In cold weather, bears' near-skin hairs grow longer. Winter bears hibernate. Hibernating bears save energy. Sleeping, they don't need food, water, or the bathroom. Bears cool off by panting, sunbathing, swimming, & swimming.
Big, warm-blooded whales. Whales keep warm using blubber. Animal fat has fewer blood vessels than blubber. Near-polar whales can have a foot of blubber to retain heat. Whales move to warmer waters.
Big cats hunt in the morning and evening and cool themselves in the shade. Sweating from panting. Snow leopards live in snowy regions. Their thick fur traps heat. They can insulate their paws with fur.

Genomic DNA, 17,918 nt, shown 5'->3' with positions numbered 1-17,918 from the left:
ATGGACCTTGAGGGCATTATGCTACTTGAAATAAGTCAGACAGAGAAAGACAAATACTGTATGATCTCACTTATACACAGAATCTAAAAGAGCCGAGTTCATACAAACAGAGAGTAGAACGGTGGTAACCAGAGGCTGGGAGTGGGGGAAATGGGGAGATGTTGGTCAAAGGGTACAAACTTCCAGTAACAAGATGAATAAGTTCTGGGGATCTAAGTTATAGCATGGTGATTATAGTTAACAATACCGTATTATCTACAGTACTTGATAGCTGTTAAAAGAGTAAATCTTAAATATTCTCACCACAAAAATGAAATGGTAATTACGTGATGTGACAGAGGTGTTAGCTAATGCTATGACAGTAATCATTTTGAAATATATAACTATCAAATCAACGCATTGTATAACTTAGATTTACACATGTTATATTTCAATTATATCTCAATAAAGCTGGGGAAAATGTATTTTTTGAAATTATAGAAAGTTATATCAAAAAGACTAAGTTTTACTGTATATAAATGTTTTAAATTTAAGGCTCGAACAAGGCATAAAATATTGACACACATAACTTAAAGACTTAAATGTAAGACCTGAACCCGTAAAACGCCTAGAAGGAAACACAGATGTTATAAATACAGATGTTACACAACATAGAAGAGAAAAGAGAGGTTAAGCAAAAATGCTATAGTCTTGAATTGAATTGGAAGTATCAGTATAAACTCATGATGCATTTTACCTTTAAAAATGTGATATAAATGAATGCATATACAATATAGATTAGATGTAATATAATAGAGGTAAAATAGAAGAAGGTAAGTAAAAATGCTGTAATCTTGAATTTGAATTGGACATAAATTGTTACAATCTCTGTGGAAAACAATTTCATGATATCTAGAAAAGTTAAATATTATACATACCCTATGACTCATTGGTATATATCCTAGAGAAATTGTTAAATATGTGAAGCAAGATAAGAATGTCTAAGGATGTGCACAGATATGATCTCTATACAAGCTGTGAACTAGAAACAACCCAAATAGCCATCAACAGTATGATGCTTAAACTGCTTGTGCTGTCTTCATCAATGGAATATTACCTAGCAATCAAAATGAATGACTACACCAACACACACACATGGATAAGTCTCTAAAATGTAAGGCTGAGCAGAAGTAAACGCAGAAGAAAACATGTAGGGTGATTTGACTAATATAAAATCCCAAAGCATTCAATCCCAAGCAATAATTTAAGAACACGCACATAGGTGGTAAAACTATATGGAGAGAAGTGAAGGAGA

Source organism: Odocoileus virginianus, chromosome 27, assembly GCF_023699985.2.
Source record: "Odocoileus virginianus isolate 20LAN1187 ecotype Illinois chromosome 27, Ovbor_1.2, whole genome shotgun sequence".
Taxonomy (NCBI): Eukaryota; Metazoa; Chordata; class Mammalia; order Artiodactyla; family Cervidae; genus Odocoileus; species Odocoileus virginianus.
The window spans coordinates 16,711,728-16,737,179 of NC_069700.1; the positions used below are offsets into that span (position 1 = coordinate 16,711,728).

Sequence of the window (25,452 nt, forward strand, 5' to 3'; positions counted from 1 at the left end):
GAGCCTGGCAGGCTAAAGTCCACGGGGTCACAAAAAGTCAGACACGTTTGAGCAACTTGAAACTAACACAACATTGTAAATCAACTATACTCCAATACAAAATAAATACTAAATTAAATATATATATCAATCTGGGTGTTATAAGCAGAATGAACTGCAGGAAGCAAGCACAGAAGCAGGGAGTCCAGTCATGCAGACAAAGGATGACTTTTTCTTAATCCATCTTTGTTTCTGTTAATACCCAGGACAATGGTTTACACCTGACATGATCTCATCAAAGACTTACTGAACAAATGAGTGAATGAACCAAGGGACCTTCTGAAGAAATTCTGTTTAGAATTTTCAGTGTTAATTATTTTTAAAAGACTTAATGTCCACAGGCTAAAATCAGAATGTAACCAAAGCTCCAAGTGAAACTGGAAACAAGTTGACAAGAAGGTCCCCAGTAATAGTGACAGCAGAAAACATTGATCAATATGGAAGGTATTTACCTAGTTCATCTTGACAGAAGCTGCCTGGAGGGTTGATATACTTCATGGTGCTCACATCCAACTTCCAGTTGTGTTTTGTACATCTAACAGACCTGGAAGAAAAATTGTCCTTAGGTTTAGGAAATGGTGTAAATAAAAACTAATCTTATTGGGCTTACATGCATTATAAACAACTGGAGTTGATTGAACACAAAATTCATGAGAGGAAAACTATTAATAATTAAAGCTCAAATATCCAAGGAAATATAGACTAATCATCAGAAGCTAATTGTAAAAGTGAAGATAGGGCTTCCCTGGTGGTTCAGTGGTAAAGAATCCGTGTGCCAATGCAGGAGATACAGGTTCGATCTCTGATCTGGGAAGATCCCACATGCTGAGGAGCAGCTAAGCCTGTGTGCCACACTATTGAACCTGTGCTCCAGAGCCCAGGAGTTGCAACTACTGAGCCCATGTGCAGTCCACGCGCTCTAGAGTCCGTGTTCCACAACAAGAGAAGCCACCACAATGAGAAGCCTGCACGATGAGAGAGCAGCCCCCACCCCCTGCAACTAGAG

Cold-climate deer are reindeer. Warmth from two fur layers. Fine, compact layer next to skin, longer, shaggier layer for insulation. They shed their winter coat in the summer. Reindeer noses warm lung air.
Marsupial newborns are underdeveloped. Opossums make a den with leaves, grasses, and soft materials during the winter. They don't hibernate but stay in their cosy nest. In Australia's heat, Koalas don't sweat.
Wintertime rodents nest indoors. Plant-lined burrows make comfortable dens. Nuts and seeds make them fat. Beavers store fat in their tails and spend the winter in their insulated lodge.
Primates include lemurs, lorises, orangutans, gorillas, and chimps. Sweating monkeys. Shelter and water cool. Most monkey species live warm but hug when cold. Wintertime snow monkeys soak in hot springs.
Warming up is easy for birds. Many birds have dinosaur-like scales to keep warm. Feathers, too. Water-resistant feathers are downy on the underside. In the cold, their feathers trap air. Shivering warms air and them.